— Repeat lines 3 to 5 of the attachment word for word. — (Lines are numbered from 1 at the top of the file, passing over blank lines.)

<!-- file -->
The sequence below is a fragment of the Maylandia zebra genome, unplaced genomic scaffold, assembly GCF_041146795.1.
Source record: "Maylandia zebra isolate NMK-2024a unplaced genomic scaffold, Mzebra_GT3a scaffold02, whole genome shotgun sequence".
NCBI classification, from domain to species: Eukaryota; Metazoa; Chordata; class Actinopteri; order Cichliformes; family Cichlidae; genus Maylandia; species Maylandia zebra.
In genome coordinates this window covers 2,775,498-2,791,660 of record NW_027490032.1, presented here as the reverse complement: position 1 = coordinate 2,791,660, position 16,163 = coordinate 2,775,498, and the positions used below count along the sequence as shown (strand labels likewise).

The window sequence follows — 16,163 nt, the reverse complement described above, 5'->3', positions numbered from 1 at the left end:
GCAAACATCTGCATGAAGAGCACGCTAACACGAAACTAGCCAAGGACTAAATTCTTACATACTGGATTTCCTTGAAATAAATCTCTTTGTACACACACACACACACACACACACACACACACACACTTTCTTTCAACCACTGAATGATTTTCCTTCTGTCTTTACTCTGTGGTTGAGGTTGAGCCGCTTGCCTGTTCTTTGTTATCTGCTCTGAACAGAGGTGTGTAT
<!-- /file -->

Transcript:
NCBI classification, from domain to species: Eukaryota; Metazoa; Chordata; class Actinopteri; order Cichliformes; family Cichlidae; genus Maylandia; species Maylandia zebra.
In genome coordinates this window covers 2,775,498-2,791,660 of record NW_027490032.1, presented here as the reverse complement: position 1 = coordinate 2,791,660, position 16,163 = coordinate 2,775,498, and the positions used below count along the sequence as shown (strand labels likewise).

The window sequence follows — 16,163 nt, the reverse complement described above, 5'->3', positions numbered from 1 at the left end: